It can be challenging being a landlord, particularly when you’re first starting out as you’re met with hundreds of questions you may not know the answer to yourself! However, with the demand for rental properties higher than ever, it’s an excellent way to generate additional income. There are an abundance of things to think about when preparing a new let for tenants – some to do with legal obligations, some to do with marketing and some to do with property maintenance.
So, what are your obligations as a landlord and how do you get your property ready for tenants in the area? It can seem like a bit of a minefield! Yet, with the right lettings agent by your side, you can sit back and almost forget about the day to day running of your rental having set yourself up for success.
1. Make sure your property rental is safe
Before you begin the rental process, you should first ensure the building is safe. After all, safety is paramount and should a tenant suffer as a result of your negligence, you could face a hefty fine or even prison! Landlords are required to install a smoke detector on every floor being used for living space while a carbon monoxide detector must be installed in every room where there’s a solid fuel-burning appliance.
Regulations are even stricter if you are renting a house of multiple occupancy, but details can be found on the Government website. Or, you can speak to a letting agent for guidance and support surrounding all safety requirements.
2. Give your property the right exposure
Whether you choose to rent your property out through an agent or off your own back, a good marketing strategy will be crucial to your success. Whilst you may not be planning on using a letting agent, they’ll have access to the online portals such as Rightmove and Zoopla – the majority or renters will find their next property through one of these sites, in fact 98% begin their hunt here! So, it may be worthwhile reconsidering working with an agency and opting for their tenant-find service.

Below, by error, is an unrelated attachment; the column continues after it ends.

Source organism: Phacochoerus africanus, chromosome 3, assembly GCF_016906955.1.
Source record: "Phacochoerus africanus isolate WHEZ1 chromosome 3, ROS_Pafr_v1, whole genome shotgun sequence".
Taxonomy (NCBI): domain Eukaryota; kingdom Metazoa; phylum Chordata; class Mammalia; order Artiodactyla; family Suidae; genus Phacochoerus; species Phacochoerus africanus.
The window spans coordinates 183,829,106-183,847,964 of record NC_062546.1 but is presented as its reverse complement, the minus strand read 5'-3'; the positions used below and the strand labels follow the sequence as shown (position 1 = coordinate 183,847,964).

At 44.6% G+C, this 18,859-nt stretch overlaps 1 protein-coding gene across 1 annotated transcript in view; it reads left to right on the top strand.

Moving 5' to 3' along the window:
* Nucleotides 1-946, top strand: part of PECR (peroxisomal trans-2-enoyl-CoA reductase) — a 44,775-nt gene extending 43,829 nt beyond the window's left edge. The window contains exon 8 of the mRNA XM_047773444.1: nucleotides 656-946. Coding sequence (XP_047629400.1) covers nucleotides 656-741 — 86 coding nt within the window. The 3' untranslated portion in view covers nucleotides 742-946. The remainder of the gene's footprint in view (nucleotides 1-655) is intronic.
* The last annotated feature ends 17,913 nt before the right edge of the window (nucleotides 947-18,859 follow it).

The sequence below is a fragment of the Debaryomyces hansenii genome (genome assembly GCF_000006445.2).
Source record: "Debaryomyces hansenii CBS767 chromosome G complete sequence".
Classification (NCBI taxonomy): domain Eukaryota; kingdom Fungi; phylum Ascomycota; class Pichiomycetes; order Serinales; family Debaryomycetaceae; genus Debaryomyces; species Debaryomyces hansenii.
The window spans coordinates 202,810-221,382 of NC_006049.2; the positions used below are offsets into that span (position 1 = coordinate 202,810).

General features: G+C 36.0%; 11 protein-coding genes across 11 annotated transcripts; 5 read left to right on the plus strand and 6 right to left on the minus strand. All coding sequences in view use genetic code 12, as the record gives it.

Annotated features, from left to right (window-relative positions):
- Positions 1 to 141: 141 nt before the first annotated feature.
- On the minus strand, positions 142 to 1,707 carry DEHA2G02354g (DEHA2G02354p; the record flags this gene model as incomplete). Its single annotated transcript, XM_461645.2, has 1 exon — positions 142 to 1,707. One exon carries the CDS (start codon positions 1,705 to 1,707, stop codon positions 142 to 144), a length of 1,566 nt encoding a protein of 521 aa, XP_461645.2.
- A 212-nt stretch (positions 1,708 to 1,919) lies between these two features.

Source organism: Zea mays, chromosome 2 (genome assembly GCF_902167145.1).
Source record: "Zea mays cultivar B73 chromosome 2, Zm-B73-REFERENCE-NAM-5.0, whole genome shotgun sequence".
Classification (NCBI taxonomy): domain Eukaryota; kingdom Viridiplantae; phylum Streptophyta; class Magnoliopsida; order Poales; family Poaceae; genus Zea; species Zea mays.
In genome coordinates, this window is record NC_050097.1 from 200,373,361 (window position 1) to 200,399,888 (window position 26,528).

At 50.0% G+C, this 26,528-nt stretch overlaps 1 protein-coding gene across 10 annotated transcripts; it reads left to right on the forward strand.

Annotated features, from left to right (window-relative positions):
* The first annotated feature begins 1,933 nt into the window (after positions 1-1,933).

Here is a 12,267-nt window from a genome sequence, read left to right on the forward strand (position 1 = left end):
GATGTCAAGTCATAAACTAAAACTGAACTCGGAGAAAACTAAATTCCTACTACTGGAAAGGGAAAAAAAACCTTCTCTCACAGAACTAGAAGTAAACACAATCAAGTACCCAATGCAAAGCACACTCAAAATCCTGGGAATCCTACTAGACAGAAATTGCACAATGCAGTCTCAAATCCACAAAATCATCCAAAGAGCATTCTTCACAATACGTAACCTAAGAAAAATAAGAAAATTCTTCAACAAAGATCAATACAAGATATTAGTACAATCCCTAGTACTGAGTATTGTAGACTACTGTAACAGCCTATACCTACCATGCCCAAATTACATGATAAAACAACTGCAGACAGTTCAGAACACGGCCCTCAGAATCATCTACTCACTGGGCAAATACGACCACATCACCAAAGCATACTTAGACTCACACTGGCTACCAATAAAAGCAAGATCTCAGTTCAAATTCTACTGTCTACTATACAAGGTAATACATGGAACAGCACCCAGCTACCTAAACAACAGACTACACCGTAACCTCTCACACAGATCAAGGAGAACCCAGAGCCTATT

To secure tenants of high calibre, you’ll need to ensure your online advert is appealing – sharp and to the point, with professional photography showcasing the space in the very best light. Poor imagery and a lack of necessary information could significantly reduce the number of enquiries you recieve, leaving your property empty for longer than you’d like.
3. Reference your tenants
Whilst not a legal requirement, referencing your tenants can reduce the element of risk and ultimately put your mind at ease – particularly if you are a first-time landlord. A tenant reference will usually include all is in order in regards to the tenant’s basic information, their current employment details, addresses, bank statements and reference from another landlord.
A comprehensive tenant reference will enable you as a landlord, to make an informed decision as to who you allow to rent your property.
4. Use a letting agent
We’ve already touched upon the benefits of utilising a letting agent but this could be the difference between a stress-free experience as a landlord and one that gives you endless headaches!
There are two service options: tenant-find only, or full property management. A tenant-find only means that the letting agents will find the tenants and deal with all the initial paperwork, however, you’ll then be left to manage the property yourself. Opting for property management will see the agent finding the tenants and additionally, dealing with any day-to-day issues on your behalf for the course of the rental agreement – effectively acting as the landlord.
With the demand for rental properties outside the capital so high, it’s likely you’ll have many enquiries coming your way and the competition will be high amongst rental properties. Therefore, it can be highly beneficial to have not only an experienced, established letting agent by your side, but also one with invaluable local knowledge to persuade potential tenants it’s the right move.
5. Understand your future requirements as landlord
Unlike selling a property, you’ll still have regular communication with the new tenants after handing over the keys. So, as a landlord you need to understand what is expected of you over the course of the tenancy.
If you’ve opted for property management, you can sit back and allow your rental property to almost run itself! There may be occasional queries in which you are consulted, but typically this is a rather pain-free route to go down as a landlord. If you decide to privately manage your property, you’ll need to handle all maintenance and paperwork which may be confusing if you are new to the rental world. Ultimately, it depends on how involved you want to be on a regular basis.
Whilst this short guide just skims the surface on all there is to know about being a successful landlord, it will certainly help you on your way when you! Do you have a property you are thinking of renting out but aren’t sure where to begin? Speak to an independent letting agents with over 30 years in the market for more advice and guidance today.